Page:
111 A. 178
Supreme Court of Connecticut Third Judicial District, New Haven, June Term, 1920.
PRENTICE, C. J., WHEELER, BEACH, GAGER and CASE, Js.
A chauffeur, having driven his employer to the home of a friend several miles distant to spend the evening, instead of waiting there for his master as was customary, requested his permission to return to town to finish some shopping and to be with his wife who was afraid in thunderstorms, one of which was then approaching; and this request was granted. While so returning to town the chauffeur collided with the horse and wagon of the plaintiff, and the latter sought to recover damages therefor of the defendant. Held that at the time of the accident the chauffeur was engaged upon his own personal business and not that of his master; that the latter was consequently not responsible for the chauffeur’s negligence, and the jury were properly directed to return a verdict for the defendant.
Argued June 3d 1920
Decided July 20th, 1920.
ACTION to recover damages for injuries to the person and property of the plaintiff, alleged to have been caused by the negligence of the defendant’s chauffeur and agent while acting within the scope of his employment, brought to the Superior Court in New Haven County and tried to the jury before Kellogg, J.; by direction of the court the jury returned a verdict for the defendant, from the judgment upon which the plaintiff appealed. No error.
The plaintiff’s injuries for which recovery is sought in this action were sustained as a result of a collision between a horse and wagon driven by the plaintiff and the defendant’s automobile operated by one Jermainne, the defendant’s chauffeur and its sole occupant. The uncontradicted evidence offered on behalf of each of the parties established the following facts touching the relations of the chauffeur and the defendant: The former was employed generally as the latter’s chauffeur
and had been so employed for some two and a half years. As such employee he was subject to the defendant’s call at all hours. During the late afternoon or evening of Saturday, July 14th, 1917, he was summoned to take the defendant and his wife from their home in Naugatuck to the summer home of a friend in Middlebury, some five or six miles distant. When they arrived at their destination it had begun to rain and a thunderstorm was imminent. After Mr. and Mrs. Hopkins had alighted, the chauffeur asked of Mr. Hopkins permission to return to Naugatuck instead of waiting until the latter and Mrs. Hopkins should finish their call, as in the regular course he would have been expected to do. The reasons assigned by the chauffeur for this request were that he wished an opportunity to finish his Saturday night shopping, which he had not completed, and furthermore desired to go home to be with his wife during the approaching thundershower, as she was afraid of them. Mr. Hopkins gave his consent, telling the chauffeur to return for him at eleven o’clock. It was on the trip back to Naugatuck and during the storm that followed the chauffeur’s departure that the accident happened.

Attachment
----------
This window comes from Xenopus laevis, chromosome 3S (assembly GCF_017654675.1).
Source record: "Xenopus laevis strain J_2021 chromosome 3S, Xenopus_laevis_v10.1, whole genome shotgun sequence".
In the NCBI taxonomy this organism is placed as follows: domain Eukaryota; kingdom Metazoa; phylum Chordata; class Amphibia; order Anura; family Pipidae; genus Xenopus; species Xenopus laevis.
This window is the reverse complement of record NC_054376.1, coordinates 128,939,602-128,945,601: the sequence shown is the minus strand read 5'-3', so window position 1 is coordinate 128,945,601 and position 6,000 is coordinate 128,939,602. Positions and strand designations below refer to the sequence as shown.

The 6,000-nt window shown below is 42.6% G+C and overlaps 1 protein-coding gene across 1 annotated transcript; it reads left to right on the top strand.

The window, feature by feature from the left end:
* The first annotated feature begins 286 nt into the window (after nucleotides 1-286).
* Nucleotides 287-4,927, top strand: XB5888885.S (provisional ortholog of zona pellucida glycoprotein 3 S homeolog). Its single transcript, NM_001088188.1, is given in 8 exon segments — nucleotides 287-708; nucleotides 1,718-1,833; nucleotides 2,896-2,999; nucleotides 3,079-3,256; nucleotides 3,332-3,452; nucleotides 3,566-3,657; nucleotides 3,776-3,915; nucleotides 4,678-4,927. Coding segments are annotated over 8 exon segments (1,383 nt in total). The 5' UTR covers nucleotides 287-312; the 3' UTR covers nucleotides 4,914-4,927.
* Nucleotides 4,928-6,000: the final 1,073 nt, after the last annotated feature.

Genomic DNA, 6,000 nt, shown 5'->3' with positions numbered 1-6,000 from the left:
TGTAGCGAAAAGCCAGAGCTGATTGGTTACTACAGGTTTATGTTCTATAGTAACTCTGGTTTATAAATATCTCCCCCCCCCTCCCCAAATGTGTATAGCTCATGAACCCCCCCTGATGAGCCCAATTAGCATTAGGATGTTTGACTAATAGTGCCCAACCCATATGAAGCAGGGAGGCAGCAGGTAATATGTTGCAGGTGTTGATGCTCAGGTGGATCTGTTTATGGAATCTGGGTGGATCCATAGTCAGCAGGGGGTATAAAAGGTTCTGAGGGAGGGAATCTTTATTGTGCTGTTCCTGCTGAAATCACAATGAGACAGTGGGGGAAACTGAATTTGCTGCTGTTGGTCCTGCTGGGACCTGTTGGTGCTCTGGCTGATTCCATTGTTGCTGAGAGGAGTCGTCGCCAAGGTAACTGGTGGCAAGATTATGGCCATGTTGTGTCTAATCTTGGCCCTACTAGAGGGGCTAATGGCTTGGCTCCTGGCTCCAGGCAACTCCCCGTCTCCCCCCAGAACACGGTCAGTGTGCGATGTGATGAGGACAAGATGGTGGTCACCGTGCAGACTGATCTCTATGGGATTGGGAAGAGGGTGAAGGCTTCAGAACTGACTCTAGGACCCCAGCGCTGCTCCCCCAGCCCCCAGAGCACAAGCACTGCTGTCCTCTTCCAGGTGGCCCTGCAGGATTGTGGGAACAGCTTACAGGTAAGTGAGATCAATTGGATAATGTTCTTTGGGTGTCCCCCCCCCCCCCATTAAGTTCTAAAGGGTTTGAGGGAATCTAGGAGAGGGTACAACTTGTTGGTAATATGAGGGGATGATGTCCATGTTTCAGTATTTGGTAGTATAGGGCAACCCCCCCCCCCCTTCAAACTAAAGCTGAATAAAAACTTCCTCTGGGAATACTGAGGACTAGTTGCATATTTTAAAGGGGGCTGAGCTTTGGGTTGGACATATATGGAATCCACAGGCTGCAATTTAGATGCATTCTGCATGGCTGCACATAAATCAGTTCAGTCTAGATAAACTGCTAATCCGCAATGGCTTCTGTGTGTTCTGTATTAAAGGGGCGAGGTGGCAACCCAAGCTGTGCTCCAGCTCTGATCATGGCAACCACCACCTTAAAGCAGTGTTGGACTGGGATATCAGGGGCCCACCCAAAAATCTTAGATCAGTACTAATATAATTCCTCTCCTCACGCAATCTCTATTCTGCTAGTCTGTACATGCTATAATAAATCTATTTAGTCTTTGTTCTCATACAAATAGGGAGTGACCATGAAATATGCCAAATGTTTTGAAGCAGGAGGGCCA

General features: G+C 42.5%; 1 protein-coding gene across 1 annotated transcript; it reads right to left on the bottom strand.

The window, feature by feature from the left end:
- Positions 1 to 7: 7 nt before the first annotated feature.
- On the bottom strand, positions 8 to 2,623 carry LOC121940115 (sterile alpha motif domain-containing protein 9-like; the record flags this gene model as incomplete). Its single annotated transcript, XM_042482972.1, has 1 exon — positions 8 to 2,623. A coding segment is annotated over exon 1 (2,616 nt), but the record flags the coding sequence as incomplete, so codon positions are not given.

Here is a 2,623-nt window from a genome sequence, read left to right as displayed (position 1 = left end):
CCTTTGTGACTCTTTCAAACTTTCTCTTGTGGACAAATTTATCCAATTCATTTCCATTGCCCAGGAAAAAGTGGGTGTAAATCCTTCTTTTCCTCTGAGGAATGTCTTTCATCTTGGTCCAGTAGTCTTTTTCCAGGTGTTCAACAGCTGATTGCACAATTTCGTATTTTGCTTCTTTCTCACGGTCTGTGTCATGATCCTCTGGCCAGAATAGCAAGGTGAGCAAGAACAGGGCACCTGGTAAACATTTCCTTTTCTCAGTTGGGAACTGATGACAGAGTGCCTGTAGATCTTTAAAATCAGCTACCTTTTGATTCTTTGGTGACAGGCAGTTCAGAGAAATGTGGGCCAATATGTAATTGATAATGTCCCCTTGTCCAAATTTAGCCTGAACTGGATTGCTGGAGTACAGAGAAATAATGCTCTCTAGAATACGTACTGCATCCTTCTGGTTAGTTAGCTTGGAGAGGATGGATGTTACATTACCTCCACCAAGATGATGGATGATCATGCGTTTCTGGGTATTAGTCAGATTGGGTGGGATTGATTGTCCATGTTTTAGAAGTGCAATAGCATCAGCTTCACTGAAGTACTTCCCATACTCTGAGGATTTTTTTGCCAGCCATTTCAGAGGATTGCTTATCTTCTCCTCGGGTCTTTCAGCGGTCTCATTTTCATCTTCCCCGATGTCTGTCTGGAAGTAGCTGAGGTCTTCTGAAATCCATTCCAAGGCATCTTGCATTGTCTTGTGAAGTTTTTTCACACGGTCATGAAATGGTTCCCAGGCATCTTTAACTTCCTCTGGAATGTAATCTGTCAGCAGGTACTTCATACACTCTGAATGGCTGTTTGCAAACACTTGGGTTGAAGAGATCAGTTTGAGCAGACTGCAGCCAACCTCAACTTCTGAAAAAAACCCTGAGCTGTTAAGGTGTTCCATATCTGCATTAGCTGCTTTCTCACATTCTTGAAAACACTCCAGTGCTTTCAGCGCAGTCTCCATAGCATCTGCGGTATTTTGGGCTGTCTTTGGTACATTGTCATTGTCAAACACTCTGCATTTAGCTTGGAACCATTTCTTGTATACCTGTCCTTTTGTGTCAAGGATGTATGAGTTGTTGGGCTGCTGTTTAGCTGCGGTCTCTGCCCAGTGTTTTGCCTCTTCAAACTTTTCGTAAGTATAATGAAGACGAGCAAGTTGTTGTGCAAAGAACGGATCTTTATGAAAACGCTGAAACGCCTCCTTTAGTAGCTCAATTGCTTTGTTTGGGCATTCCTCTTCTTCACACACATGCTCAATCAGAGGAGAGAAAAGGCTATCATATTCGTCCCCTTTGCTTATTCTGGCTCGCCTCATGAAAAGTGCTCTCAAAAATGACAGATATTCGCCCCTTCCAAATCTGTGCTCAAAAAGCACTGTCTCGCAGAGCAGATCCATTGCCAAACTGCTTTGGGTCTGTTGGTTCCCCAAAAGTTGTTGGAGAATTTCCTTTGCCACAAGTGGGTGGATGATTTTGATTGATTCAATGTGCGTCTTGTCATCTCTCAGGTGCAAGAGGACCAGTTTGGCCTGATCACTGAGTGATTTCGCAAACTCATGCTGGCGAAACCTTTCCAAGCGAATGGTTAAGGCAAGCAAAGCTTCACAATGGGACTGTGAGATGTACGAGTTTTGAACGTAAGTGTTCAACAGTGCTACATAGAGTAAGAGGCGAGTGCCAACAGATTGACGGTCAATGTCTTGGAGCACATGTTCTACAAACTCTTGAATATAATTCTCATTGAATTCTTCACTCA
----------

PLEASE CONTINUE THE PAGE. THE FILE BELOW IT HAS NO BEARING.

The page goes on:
Clayton L. Klein, for the appellant (plaintiff).
William B. Ely, with whom was Edmund Zacher, for the appellee (defendant).
Only one of the six reasons of appeal is pursued in the brief of the appellant’s counsel. That one complains of the court’s direction of a verdict for the defendant.
The court directed the verdict upon the ground that at the time of the accident the chauffeur was not engaged in the performance of his master’s business or
acting within the scope of his employment. In this it was correct. The moment that Jermainne started from Middlebury to go back to Naugatuck he ceased, for the time being, to be in the pursuit of his employment, and from that time on was engaged only in matters which concerned himself and his personal interest alone. He did not make the return trip either because he was expressly ordered to go back or was under an implied direction to do so by reason of such procedure being either the natural, ordinary, or normal course for him to pursue in the execution of his master’s business under the circumstances, or the course which had received the master’s general approval as a method of executing that business. Quite the contrary was the fact. Actuated by special and unusual reasons entirely personal to himself, he wished and asked for the defendant’s permission to do the unusual thing, and received it. As he proceeded on his way, he was not engaged in an attempt to execute any business of his master’s or to advance any interest of his. No single thing that he was attempting to accomplish was within the scope of his employment or incidental to it. The conditions precedent to a master’s responsibility for the consequence of his servant’s negligence have been repeatedly defined by us. Stone v. Hills, 45 Conn. 44, 47; Ritchie
v. Waller, 63 Conn. 155, 160, 28 A. 29; Carrier v Donovan, 88 Conn. 37, 40, 89 A. 894. Clearly these conditions were not shown to have been satisfied in the present case, and so clearly was this true that the court but did its plain duty in so declaring and directing a defendant’s verdict for that reason. Ritchie v. Waller, 63 Conn. 155, 160, 28 A. 29; Schrayer v. Bishop, 92 Conn. 677, 679, 104 A. 349.
There is no error.